March 27, 2018 by Greg Meckbach
If a mechanic is injured while repairing a truck, does that constitute the “use” of a motor vehicle?
The question may be headed to the Supreme Court of Canada. At stake is whether commercial clients may in fact need liability insurance to cover the cost of being sued by workers injured on the job. Provincial workers’ compensation plans essentially provide no-fault insurance for workers injured on the job. In exchange for this no-fault compensation, workers normally cannot sue their employers for job-related injuries. But there are exceptions.
In Newfoundland and Labrador, there is an exception for workers injured as a result of the “use” of a motor vehicle.
In July 1995, Roland Warford was employed as a mechanic by Weir’s Construction Limited. He was repairing a truck that rolled off blocks; as a result, Warford was pinned under the truck. The truck’s brakes were disabled, but the indicator light showed the brakes were working properly. Roland’s lower body was crushed. He received provincial workers compensation benefits and wanted to sue the construction company.
Warford has since died, but his estate is still trying to sue Weir’s Construction. The allegations against Weir’s have not been proven in court. The business says the lawsuit is barred by the provincial Workplace Health, Safety and Compensation Commission Act.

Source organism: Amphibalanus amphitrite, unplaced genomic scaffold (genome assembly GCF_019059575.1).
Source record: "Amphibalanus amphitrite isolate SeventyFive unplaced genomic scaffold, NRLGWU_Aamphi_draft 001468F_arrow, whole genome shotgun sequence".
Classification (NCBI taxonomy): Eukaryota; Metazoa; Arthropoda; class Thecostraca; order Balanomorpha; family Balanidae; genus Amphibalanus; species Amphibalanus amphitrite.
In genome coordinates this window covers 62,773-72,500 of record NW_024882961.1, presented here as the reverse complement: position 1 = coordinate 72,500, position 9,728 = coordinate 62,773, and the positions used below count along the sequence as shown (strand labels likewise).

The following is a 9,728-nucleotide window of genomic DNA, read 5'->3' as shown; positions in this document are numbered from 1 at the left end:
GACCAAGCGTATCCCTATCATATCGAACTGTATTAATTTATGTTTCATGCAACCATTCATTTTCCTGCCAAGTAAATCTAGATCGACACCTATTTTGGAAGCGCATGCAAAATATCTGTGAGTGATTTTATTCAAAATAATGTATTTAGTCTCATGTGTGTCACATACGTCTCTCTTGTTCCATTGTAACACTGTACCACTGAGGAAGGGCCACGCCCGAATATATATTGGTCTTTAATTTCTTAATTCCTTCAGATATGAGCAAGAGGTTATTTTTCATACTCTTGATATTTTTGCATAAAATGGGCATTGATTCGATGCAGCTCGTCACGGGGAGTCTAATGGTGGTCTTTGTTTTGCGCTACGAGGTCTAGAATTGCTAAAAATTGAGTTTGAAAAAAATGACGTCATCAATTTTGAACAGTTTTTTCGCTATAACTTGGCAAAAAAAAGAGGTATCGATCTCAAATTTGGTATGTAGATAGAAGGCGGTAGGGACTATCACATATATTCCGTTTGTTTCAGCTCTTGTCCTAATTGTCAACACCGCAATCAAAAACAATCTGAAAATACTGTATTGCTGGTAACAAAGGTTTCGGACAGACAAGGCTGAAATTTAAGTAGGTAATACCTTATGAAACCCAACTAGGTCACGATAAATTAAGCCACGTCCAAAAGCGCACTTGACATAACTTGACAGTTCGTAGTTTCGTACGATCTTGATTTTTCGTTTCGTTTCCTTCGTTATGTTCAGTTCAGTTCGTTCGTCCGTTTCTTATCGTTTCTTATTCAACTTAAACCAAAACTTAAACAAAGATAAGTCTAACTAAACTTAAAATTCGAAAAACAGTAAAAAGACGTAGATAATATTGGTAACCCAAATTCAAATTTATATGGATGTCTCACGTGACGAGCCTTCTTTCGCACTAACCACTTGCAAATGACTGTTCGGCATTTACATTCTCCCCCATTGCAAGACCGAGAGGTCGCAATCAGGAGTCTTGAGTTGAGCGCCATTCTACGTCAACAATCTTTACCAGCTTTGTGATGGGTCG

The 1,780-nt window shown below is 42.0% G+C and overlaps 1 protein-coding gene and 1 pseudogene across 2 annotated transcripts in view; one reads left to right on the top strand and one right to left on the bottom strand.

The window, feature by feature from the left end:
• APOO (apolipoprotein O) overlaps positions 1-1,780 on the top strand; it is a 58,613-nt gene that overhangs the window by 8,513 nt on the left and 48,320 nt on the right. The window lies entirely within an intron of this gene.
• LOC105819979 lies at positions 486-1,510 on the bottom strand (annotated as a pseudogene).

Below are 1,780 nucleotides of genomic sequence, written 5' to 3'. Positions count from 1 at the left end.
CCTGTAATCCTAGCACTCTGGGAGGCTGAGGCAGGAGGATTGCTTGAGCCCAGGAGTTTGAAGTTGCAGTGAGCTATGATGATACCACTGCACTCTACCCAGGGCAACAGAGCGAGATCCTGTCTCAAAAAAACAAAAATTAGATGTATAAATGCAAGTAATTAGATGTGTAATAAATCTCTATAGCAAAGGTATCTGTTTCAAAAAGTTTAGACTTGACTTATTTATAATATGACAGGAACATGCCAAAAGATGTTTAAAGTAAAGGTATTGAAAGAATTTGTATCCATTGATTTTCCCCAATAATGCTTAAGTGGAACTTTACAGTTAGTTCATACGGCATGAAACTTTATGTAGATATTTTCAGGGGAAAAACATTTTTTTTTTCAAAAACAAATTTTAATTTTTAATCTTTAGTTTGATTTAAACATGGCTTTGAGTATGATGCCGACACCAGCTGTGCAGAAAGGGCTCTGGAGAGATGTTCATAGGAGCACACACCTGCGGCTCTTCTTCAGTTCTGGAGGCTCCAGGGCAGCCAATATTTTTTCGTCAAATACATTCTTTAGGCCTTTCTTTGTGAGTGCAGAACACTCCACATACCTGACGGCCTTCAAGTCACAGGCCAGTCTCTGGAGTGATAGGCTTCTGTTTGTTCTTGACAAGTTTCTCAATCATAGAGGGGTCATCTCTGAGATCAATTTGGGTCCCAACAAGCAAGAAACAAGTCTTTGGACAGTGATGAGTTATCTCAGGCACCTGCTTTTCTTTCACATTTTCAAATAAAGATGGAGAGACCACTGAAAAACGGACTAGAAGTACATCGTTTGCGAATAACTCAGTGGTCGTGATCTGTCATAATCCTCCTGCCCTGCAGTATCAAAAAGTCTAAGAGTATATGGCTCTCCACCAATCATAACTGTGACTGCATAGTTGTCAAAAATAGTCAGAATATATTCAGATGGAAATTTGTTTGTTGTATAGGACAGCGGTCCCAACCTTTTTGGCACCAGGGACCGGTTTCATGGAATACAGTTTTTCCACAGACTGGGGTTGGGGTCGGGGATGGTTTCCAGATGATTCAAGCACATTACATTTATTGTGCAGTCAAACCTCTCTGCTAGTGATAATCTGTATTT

Initially, the province’s Workplace Health, Safety and Compensation Commission found that Warford’s could not sue his employer because his injury was employment-related and not caused by “use of a motor vehicle.”
This decision was overturned on judicial review by Supreme Court of Newfoundland and Labrador Trial Division Justice Alphonsus Faour. The decision, cited as Warford v. Weir’s Construction Ltd., was released in August 2016.
Justice Faour ruled that Warford’s estate should be able to sue Warford’s employer. But his ruling was overturned earlier this year by the Court of Appeal for Newfoundland and Labrador. The Supreme Court of Canada announced March 23, 2018 that Warford’s estate is applying for leave to appeal.
Ruling that Warford’s injuries were not caused by the use of a motor vehicle, the Workplace Health, Safety and Compensation Commission noted that the truck Warford was repairing was “not able to maneuver under its own power” and could not be used while it was being repaired.
On judicial review, the Supreme Court of Newfoundland and Labrador noted that the Workplace Health, Safety and Compensation Commission did not provide a “rationale” for its conclusion that neither a flatbed truck, nor a front-end loader were involved in the accident. The flatbed and front-end loader had been used to transport the truck that Warford was repairing.
But the lower court was focusing on “a possible action in negligence,” rather than on whether Newfoundland law permits a lawsuit to proceed, wrote Justice Gail Welsh of the Court of Appeal of Newfoundland and Labrador. “It is important to keep sight of the purpose of the Act to provide a no-fault insurance scheme,” Justice Welsh noted.
“Questions of fault and responsibility for a wrong, including negligence, do not arise unless it is first determined that an action is permitted,” added Justice Welsh.